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DOE with Discreet data

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  • #53072

    kd
    Participant

    Hi All,
    I’m facing problem in generating Transfer Function with one discreet & one continuous variable (2 factors). Could any one suggest me with the expertise & experience in DOE with discreet variables?
    Problem-
    Factors
    a, Diameter of Holes
    b, Number of holes
    2K full factorial runs with above parameters. My main objective is to reduce the number of holes but do not want to sacrifice the performance. The holes were located circumferentially and equally spaced.
    Question-
    Whether developed Transfer function with above factors (equally spaced) will be validate for hole located circumferentially and not equally spaced?
    Thanks for helping
    KD
     

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    #187792

    Remi
    Participant

    Hai KD,
    the correct answer is: it depends.
    If y = air usage, it does not matter how the holes are placed. The air usage is the Area of all the holes together.
    If Y = cooling strength on a small area, then situation with holes all near the centre gives a different result than holes on the border.
    So the question is: what is your Y=CTQ and how is it influenced by the X’s. The function itself is just a mathematical model for this relation.
    Remi

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    #187793

    kd
    Participant

    Hi Remi,
    Thanks for you reply, my CTQ is flow in the holes. In my case I cannot bring the holes near to center so I fixed one diameter.
    Thanks
    Deevakar

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    #187808

    Robert Butler
    Participant

      It sounds like you actually have three variables
      1. Hole Diameter
      2. Radial position of hole(s)
      3. Location of hole(s) along radius
        According to your initial post you have fixed #3 at an arbitrary value and therefore are assuming hole location relative to center doesn’t matter.  I understand the reasoning behind the choice but in addition to assuming location from center doesn’t matter you are also assuming a pattern of various holes at different radii from the center is equal to a pattern of holes at a fixed radius. I don’t understand how this could be the case.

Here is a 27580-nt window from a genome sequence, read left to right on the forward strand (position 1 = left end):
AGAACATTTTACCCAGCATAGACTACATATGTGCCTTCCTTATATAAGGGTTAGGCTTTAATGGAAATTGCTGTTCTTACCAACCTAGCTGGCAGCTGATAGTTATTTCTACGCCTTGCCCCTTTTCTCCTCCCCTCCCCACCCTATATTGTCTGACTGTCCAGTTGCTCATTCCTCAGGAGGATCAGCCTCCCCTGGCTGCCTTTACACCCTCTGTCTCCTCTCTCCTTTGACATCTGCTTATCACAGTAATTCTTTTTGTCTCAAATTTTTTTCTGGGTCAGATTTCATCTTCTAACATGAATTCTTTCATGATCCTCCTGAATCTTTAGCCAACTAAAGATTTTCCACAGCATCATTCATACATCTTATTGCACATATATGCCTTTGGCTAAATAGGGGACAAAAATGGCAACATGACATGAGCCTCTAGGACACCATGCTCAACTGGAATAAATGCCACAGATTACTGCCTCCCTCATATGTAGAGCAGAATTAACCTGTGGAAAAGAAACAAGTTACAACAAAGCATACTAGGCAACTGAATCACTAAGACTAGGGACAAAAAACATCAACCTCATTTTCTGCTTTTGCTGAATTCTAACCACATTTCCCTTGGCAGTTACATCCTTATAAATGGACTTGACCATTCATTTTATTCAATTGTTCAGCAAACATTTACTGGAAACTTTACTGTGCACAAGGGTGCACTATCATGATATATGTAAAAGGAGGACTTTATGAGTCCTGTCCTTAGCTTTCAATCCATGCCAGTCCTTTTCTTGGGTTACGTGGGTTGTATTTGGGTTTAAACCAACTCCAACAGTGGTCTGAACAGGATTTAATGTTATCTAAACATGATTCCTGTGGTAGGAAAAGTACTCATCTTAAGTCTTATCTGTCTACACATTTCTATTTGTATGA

As for #2 – if you use radial location then you could model the effects of symmetric and non-symmetric hole distribution (for example 4 holes evenly spaced 90 degrees apart vs. 4 holes 30 degrees either side of the 0-180 axis)
      Even with only. #1 and #2 there are a huge number of possible combinations.  If you have some kind of prior knowledge about hole sizes and hole patterns and their performance you might be able to use this infomation to guide you with respect to identifying combinations that would reduce the choices for experimental combinations to something more manageable.

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    #187909

    kd
    Participant

    Hello Robert,
    I think you got it right! And thanks for your comments.
    #1(hole Diameter), #2 (no. of holes) is basically the major affecting factor and that’s the reason I screened out other to save time (analysis time) and right now (as you said) I’m struggling to develop the transfer function so that it will be common for both symmetric & non-symmetric #3 (radial location) but it seems I cannot develop common transfer function without including #3
    Which one you form below run you would prefer
    1, 1-level full factorial
    2, Response surface method
    Thanks for helping
    Deevakar
     

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